In order to raise the bar and bring back public confidence into the economy, President Buhari and his cabinet swung into action with many economic plans that were geared towards repositioning the ailing economy and arresting the alarming shutdown of industrial firms.

After exploring different fiscal policies, the breakthrough was achieved with the setting up of the Presidential Ease of Doing Business Council (PEBEC), a council that comprised both the public and private sector operators.

Specifically, the PEBEC, under the watch of Vice President Yemi Osinbajo interfaced regularly with the Organiser Private Sector (OPS) in finding a permanent solution to the ailing economy.

In order to make an instant impact, the Council unveiled the Economic Recovery and Growth Plan (ERGP), which articulated the economic policy direction of the government and followed it up with recent executive orders targeted at enhancing the investment climate and improving Ease of Doing Business in Nigeria.

World Bank reportn

According to the World Bank’s ‘Doing Business’ report released last week, the global bank admitted that the Federal Government had taken some positive steps to improve the economy rapidly, especially towards ease of doing business by private sector operators. Particularly, the global bank for the first time recognised Nigeria as one of the top 10 most improved economies in the world.

The World Bank Doing Business project provides objective measures of business regulations and their enforcement across 190 economies. It highlighted five reforms making it easier to do business in Kano and Lagos, the two cities covered by the report in Nigeria over the course of last year. They are Starting a Business, Dealing with Construction Permits, Registering Property, Getting Credit and Paying Taxes.

In company registration, the Corporate Affairs Commission (CAC) has moved to offering online registration and introduction of new features such as electronic stamping of registration documents. Thus, entrepreneurs have been able to register their businesses much faster, within 24-48 hours, thereby saving cost and time.

Finally, the report revealed that it had become easier to pay taxes in Nigeria because taxpayers can file tax returns at the nearest Federal Inland Revenue Service (FIRS) office, and electronic payment and filing are gradually gaining acceptance.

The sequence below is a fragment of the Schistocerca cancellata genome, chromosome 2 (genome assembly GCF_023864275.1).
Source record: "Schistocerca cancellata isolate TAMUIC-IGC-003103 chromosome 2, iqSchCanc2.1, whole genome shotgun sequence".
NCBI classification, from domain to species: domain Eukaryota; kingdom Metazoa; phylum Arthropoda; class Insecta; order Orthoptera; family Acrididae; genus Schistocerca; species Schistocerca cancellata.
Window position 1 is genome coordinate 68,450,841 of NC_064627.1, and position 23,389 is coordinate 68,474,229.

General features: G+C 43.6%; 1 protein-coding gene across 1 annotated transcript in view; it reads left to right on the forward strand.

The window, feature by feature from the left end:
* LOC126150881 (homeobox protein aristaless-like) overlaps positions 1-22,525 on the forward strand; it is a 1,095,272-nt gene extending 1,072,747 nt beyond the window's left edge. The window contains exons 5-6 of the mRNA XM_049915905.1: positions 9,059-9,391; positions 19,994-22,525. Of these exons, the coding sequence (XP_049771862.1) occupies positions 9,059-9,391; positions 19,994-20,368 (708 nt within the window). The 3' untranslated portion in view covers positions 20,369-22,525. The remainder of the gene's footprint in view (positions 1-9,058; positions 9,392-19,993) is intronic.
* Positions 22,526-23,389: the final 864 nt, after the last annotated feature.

Osinbajo’s reaction

Commenting on report, Osinbajo said: “I welcome Nigeria’s improved performance. We are one of the top 10 reforming economies in the world in 2017. “After a decade-long decline in Nigeria’s rankings, last year government recorded a modest increase. This year, Mr President set us an ambitious target of moving up 20 places in the rankings – I am delighted that we have exceeded his goal. “Improving the business environment is at the heart of the Buhari administration’s reform agenda.

“We are reinforcing our economic turnaround by a vigorous and active implementation of the ERGP so businesses operating in Nigeria can thrive and be competitive globally.”

OPS’ perspective

In a chat with New Telegraph, the President, Manufacturers Association of Nigeria (MAN), Dr. Frank Udemba Jacobs, commended President Buhari’s administration for the giant strides recorded in the economy so far, saying that this was a positive signal about the country’s image at the internation No INDUSTRYal scene.

He said that the World Bank report had also indicated that the economy was on the threshold of recovery. According to him, the collaboration between the private sector-OPS and the Federal Government- led economic team at resolving the challenges in the economy through the creation of PEBEC had brought light to the ailing economy.

“We are happy to hear this good news from the World Bank that Nigeria has moved 24 places to 145 on the Ease of Doing Business globally,” he said. “This movement in the ladder can be traced to the Executive Orders taken by the Vice-President, Prof. Yemi Osinbajo on the Ease of Doing Business in the country recently.

“It’s good news and music to my ears. It’s reassuring and an indication that the government policy on improving the ease of doing business in the country is working. I therefore say kudos to the PEBEC. “However, there still is room for improvement in order to move plantNigeria up to one of the top 50 countries in the ease of doing business index.

This is necessary if we want to be acknowledged as one of the industrialised nations of the world. I am optimistic that if and when the policies take hold fully, we would get there.